Opening with ‘I A Fire’ sets the stall out nicely, and while it’s mid-tempo, it’s bold and anthemic, and recalls the spirit of circa 2004 when Keane broke through with ‘Somewhere Only We Know’ and the single releases from Coldplay’s A Rush of Blood to the Head were all over the radio. Bear with me. In context, these weren’t bad tunes which hinted at considerably more than the tedium that would follow from both bands. ‘Hold the Line’ is perhaps the strongest song in the set, balancing brooding and dark with a blossoming sunburst chorus

Piano ballad ‘The Art of Stealing’ reveals a different facet of the band, and while it’s clearly not a single track, illustrates the benefits of EPs and longer form releases. It also provides a well-placed change in form in context of the EP, bringing things down a notch or two between the monster tunes.

There’s more to Third Lung than straight-up anthems: lyrically, they’ve got some depth and are worth listening to, although I suspect that’ll likely be secondary to their career trajectory, and with such a knack for big tunes, it’s surely only time before they’re big, too.



Youth Sounds / Cadiz Entertainment

Christopher Nosnibor

Well, this is a surprise, and I say that without sarcasm. The lead single from Youth’s debut solo album is a breezy slice of indie with a heavy 60s folk influence.

But then, Youth has always been a man of surprises. His transition from Killing Joke bassist to producer and remixer of some incredibly high-profile mainstream acts including U2 and Erasure, via recording as a member of 90s dance act Blue Pearl and back to playing bass with Killing Joke and juggling infinite other projects is an incredible feat, and while I might consider his lack of commitment to any one thing uncritical, it’s clearly apparent that he’s an artist who can turn his hand – and successfully – to anything. I suppose the only real question is ‘what does he truly believe in?’ or ‘who is the real Martin Glover?’

The press blurbage for the album, out in November, and its eclectic range does attempt to shed some light one this:

‘Growing up with the sound of 70’s pop radio and bands such as Smokie, Pilot and Bay City Rollers – some of the tracks here are a flashback to those times and the initial inspiration of a thirteen year old Youth to write his first songs. ‘Sha La Laa I Love You’ and ‘The King Of The Losers’ are intimate, honest and have a naïve and innocent pop sensibility that are underpinned with regret and loss. He’s also took [sic] inspiration from psychedelic pop and English folk rock and his own words, he was thinking – “Everything from Nick Drake to Led Zeppelin, through a lens of Fairport tripping out with the Velvet Underground with a couple of Beach Boys, all the way to Cohen and Rodriguez, via Jim O Rourke, jamming with Fred Neil and Bert Janch and Michael Rother.’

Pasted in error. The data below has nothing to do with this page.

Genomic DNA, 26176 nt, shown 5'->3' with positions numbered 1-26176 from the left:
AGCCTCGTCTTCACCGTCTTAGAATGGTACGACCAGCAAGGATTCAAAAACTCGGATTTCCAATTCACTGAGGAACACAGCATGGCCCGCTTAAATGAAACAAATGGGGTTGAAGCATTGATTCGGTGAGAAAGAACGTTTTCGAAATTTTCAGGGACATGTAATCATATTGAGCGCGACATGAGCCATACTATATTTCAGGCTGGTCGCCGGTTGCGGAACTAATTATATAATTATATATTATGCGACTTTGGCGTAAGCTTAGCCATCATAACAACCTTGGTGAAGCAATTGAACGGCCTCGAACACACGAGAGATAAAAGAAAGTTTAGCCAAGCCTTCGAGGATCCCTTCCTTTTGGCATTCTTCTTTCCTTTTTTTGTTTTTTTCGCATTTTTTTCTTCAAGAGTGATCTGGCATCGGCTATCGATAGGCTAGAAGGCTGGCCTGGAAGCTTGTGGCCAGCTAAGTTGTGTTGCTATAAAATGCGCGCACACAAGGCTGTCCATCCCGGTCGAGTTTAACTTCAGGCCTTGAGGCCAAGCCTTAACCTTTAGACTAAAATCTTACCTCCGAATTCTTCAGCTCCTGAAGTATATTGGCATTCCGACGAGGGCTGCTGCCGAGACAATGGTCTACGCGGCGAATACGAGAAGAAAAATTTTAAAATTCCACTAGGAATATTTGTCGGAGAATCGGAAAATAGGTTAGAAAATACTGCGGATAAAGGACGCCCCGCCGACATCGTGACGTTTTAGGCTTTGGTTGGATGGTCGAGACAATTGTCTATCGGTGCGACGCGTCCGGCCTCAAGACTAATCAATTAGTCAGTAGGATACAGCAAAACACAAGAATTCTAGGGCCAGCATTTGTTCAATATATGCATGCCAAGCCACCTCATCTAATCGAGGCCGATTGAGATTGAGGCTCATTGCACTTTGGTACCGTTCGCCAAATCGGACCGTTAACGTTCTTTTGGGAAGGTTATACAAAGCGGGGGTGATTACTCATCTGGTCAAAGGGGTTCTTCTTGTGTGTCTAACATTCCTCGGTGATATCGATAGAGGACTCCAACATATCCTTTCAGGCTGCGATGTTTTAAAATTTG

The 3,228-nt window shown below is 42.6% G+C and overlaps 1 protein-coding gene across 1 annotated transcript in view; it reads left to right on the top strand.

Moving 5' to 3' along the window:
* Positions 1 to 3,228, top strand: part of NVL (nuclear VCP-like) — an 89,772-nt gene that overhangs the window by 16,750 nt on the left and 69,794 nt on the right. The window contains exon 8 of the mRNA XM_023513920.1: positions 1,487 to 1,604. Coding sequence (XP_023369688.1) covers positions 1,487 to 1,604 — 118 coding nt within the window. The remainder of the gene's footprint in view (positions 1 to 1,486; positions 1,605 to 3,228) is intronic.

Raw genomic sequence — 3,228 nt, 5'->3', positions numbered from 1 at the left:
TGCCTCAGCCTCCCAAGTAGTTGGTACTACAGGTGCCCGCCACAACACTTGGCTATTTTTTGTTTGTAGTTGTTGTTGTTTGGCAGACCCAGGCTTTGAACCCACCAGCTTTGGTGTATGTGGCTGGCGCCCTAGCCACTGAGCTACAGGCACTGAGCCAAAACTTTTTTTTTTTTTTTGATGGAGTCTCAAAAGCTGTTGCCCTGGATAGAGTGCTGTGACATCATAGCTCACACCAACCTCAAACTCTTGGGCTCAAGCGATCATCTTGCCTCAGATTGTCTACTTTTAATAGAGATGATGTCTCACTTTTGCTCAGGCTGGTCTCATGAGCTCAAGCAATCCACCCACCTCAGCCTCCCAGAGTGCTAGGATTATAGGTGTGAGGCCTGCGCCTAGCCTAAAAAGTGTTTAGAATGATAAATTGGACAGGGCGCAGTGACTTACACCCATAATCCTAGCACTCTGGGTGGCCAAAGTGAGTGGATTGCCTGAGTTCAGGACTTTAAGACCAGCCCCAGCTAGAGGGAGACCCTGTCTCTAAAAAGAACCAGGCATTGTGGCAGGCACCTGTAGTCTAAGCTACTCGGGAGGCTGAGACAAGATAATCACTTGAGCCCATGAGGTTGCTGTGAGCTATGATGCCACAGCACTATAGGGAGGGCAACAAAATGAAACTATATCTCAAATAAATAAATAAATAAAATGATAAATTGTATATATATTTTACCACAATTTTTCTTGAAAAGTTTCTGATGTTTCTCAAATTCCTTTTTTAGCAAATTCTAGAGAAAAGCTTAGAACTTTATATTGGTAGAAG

Yes, Youth has been around, and so absorbed and assimilated a lot of stuff, and ‘Spinning Wheel’ brings many of those different pieces together, starting with a keen ear for melody, with the added bonus of some nice, subtle harmonies. Objectively, it’s a neat and accessible pop tune, and you can’t say fairer than that.

28th February 2020

Christopher Nosnibor

It’s a question many of us ask at some time or another – usually in the face of some existential crisis, or moment of isolated reflection. Because really, what’s the point? We’re only born to die, with a short period punctuated by pain and occasional glimmers of joy in a desert of drudge that consists largely of working (if you’re ‘lucky’) and sleeping (again, if you’re ‘lucky’). We’re but specks in an infinite universe and about as useful as cockroaches, only more damaging to the environment.

With this single, Airport Impressions get ponderous against a spacious sonic backdrop, where an understated bass leads the verses, which break into an immense swell of a chorus that’s unquestionably anthemic, even arena-scale, but without pomp or pretence. ‘Why Are We Here?’ has clear commercial appeal but without in any way being dumbed-down or numbingly bland. And that’s surely a winning formula, and at least answers the question of why Airport Impressions are here.


31st January 2020

Christopher Nosnibor

Salvation Jayne have been regular features here for a while, and it’s been an enjoyable journey seeing them evolve. ‘Coney Island, Baby!’ is overtly rock, and continues the trajectory of its predecessors, but the verse nods at a post-punk vintage with its chorused guitar line.

Similarly, while it may lack both the hook-heavy immediacy of ‘Burn in Down’, ‘Coney Island, Baby!’ presents a different aspect of the band, and also showcases what some may call a more ‘mature’ approach to songwriting.

More of than not, ‘mature’ translates as middle-aged and dull, and it may lack the grunge-drive fire of ‘Cortez’, but in the context of ‘Coney Island, Baby!’ I’m talking restraint that precedes explosions, and nicely, because nuance and the measured slow-build intro give an even bigger impact. And let’s be clear here, the chorus still crashes in with some chunky riffage. It’s just more refined. It’s also a fist-pumping song of self-affirmation.

Is now a good time to sit down and discuss punctuation? Probably not, but it matters, and Salvation Jayne’s latest instalment inspires that conversation, however brief. ‘Coney Island, Baby!’ is a comma (and an exclamation mark) away from Lou Reid, and I’m going to assume it’s intentional given that its placement works in context. And for that, I like them even more, because nuance and detail matter, and besides, it’s a cracking single.


Copy of SJ Edit High Res-61